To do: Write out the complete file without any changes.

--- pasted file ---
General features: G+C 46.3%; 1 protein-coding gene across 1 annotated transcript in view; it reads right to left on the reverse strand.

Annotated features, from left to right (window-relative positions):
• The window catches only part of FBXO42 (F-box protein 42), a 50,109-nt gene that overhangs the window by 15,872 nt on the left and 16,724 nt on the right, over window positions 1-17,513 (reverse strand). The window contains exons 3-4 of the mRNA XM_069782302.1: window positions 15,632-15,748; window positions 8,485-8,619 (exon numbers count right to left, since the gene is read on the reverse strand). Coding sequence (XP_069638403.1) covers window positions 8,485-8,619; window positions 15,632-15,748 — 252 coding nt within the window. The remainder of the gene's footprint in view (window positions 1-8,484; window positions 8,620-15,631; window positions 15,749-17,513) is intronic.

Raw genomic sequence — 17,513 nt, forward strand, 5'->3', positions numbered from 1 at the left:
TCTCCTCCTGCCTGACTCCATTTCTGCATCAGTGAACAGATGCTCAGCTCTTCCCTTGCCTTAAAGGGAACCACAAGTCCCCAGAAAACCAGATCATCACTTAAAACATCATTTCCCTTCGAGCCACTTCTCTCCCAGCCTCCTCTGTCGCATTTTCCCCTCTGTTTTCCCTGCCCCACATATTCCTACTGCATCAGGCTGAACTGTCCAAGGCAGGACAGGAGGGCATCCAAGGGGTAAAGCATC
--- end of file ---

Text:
General features: G+C 46.3%; 1 protein-coding gene across 1 annotated transcript in view; it reads right to left on the reverse strand.

Annotated features, from left to right (window-relative positions):
• The window catches only part of FBXO42 (F-box protein 42), a 50,109-nt gene that overhangs the window by 15,872 nt on the left and 16,724 nt on the right, over window positions 1-17,513 (reverse strand). The window contains exons 3-4 of the mRNA XM_069782302.1: window positions 15,632-15,748; window positions 8,485-8,619 (exon numbers count right to left, since the gene is read on the reverse strand). Coding sequence (XP_069638403.1) covers window positions 8,485-8,619; window positions 15,632-15,748 — 252 coding nt within the window. The remainder of the gene's footprint in view (window positions 1-8,484; window positions 8,620-15,631; window positions 15,749-17,513) is intronic.

Raw genomic sequence — 17,513 nt, forward strand, 5'->3', positions numbered from 1 at the left:
TCTCCTCCTGCCTGACTCCATTTCTGCATCAGTGAACAGATGCTCAGCTCTTCCCTTGCCTTAAAGGGAACCACAAGTCCCCAGAAAACCAGATCATCACTTAAAACATCATTTCCCTTCGAGCCACTTCTCTCCCAGCCTCCTCTGTCGCATTTTCCCCTCTGTTTTCCCTGCCCCACATATTCCTACTGCATCAGGCTGAACTGTCCAAGGCAGGACAGGAGGGCATCCAAGGGGTAAAGCATC